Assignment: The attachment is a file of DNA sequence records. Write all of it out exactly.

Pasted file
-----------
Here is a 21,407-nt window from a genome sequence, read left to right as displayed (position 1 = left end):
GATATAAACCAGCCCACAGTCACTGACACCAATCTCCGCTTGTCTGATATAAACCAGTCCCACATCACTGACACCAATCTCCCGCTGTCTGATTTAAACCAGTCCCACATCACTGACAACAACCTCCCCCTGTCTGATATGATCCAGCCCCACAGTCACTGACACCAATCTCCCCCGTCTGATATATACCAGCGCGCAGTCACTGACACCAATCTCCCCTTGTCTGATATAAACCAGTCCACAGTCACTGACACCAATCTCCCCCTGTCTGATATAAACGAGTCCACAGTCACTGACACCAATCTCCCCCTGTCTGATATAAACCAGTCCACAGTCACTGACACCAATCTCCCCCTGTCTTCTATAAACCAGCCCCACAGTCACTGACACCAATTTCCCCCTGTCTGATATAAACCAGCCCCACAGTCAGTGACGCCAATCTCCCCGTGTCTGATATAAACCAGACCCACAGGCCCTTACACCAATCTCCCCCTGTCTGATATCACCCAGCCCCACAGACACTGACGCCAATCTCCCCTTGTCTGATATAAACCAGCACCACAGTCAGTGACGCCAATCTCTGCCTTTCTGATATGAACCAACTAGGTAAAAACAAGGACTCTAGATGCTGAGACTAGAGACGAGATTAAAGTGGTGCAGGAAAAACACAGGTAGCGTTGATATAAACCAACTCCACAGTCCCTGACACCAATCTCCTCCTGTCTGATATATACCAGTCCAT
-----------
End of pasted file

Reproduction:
Here is a 21,407-nt window from a genome sequence, read left to right as displayed (position 1 = left end):
GATATAAACCAGCCCACAGTCACTGACACCAATCTCCGCTTGTCTGATATAAACCAGTCCCACATCACTGACACCAATCTCCCGCTGTCTGATTTAAACCAGTCCCACATCACTGACAACAACCTCCCCCTGTCTGATATGATCCAGCCCCACAGTCACTGACACCAATCTCCCCCGTCTGATATATACCAGCGCGCAGTCACTGACACCAATCTCCCCTTGTCTGATATAAACCAGTCCACAGTCACTGACACCAATCTCCCCCTGTCTGATATAAACGAGTCCACAGTCACTGACACCAATCTCCCCCTGTCTGATATAAACCAGTCCACAGTCACTGACACCAATCTCCCCCTGTCTTCTATAAACCAGCCCCACAGTCACTGACACCAATTTCCCCCTGTCTGATATAAACCAGCCCCACAGTCAGTGACGCCAATCTCCCCGTGTCTGATATAAACCAGACCCACAGGCCCTTACACCAATCTCCCCCTGTCTGATATCACCCAGCCCCACAGACACTGACGCCAATCTCCCCTTGTCTGATATAAACCAGCACCACAGTCAGTGACGCCAATCTCTGCCTTTCTGATATGAACCAACTAGGTAAAAACAAGGACTCTAGATGCTGAGACTAGAGACGAGATTAAAGTGGTGCAGGAAAAACACAGGTAGCGTTGATATAAACCAACTCCACAGTCCCTGACACCAATCTCCTCCTGTCTGATATATACCAGTCCAT